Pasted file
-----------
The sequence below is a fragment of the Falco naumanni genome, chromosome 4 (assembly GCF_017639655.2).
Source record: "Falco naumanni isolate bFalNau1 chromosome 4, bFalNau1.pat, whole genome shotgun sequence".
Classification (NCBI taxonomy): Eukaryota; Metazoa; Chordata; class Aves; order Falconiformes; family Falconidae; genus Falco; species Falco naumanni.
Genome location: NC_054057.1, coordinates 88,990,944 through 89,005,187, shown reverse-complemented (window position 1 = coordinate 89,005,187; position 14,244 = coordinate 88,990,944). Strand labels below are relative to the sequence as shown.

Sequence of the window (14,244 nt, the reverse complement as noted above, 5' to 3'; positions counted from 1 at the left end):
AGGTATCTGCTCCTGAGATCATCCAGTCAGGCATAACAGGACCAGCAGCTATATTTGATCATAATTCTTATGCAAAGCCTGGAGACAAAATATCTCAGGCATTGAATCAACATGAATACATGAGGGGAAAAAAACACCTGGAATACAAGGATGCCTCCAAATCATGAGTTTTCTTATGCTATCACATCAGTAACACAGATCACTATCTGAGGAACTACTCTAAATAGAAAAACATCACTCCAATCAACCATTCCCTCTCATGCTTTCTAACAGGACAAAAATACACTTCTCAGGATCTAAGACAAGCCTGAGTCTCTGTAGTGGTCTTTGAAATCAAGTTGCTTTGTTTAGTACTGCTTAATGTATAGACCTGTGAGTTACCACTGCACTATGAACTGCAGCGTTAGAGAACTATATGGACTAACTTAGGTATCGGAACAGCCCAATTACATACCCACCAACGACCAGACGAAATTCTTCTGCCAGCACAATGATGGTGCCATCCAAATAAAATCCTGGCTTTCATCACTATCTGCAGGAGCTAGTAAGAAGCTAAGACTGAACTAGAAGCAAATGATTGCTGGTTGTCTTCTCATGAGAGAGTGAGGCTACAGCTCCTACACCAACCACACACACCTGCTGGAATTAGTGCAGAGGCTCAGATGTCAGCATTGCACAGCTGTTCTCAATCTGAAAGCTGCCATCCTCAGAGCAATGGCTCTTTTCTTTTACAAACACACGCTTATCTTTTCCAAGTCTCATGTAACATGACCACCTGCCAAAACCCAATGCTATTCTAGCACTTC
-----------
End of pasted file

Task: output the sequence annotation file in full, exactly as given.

The sequence below is a fragment of the Falco naumanni genome, chromosome 4 (assembly GCF_017639655.2).
Source record: "Falco naumanni isolate bFalNau1 chromosome 4, bFalNau1.pat, whole genome shotgun sequence".
Classification (NCBI taxonomy): Eukaryota; Metazoa; Chordata; class Aves; order Falconiformes; family Falconidae; genus Falco; species Falco naumanni.
Genome location: NC_054057.1, coordinates 88,990,944 through 89,005,187, shown reverse-complemented (window position 1 = coordinate 89,005,187; position 14,244 = coordinate 88,990,944). Strand labels below are relative to the sequence as shown.

Sequence of the window (14,244 nt, the reverse complement as noted above, 5' to 3'; positions counted from 1 at the left end):
AGGTATCTGCTCCTGAGATCATCCAGTCAGGCATAACAGGACCAGCAGCTATATTTGATCATAATTCTTATGCAAAGCCTGGAGACAAAATATCTCAGGCATTGAATCAACATGAATACATGAGGGGAAAAAAACACCTGGAATACAAGGATGCCTCCAAATCATGAGTTTTCTTATGCTATCACATCAGTAACACAGATCACTATCTGAGGAACTACTCTAAATAGAAAAACATCACTCCAATCAACCATTCCCTCTCATGCTTTCTAACAGGACAAAAATACACTTCTCAGGATCTAAGACAAGCCTGAGTCTCTGTAGTGGTCTTTGAAATCAAGTTGCTTTGTTTAGTACTGCTTAATGTATAGACCTGTGAGTTACCACTGCACTATGAACTGCAGCGTTAGAGAACTATATGGACTAACTTAGGTATCGGAACAGCCCAATTACATACCCACCAACGACCAGACGAAATTCTTCTGCCAGCACAATGATGGTGCCATCCAAATAAAATCCTGGCTTTCATCACTATCTGCAGGAGCTAGTAAGAAGCTAAGACTGAACTAGAAGCAAATGATTGCTGGTTGTCTTCTCATGAGAGAGTGAGGCTACAGCTCCTACACCAACCACACACACCTGCTGGAATTAGTGCAGAGGCTCAGATGTCAGCATTGCACAGCTGTTCTCAATCTGAAAGCTGCCATCCTCAGAGCAATGGCTCTTTTCTTTTACAAACACACGCTTATCTTTTCCAAGTCTCATGTAACATGACCACCTGCCAAAACCCAATGCTATTCTAGCACTTC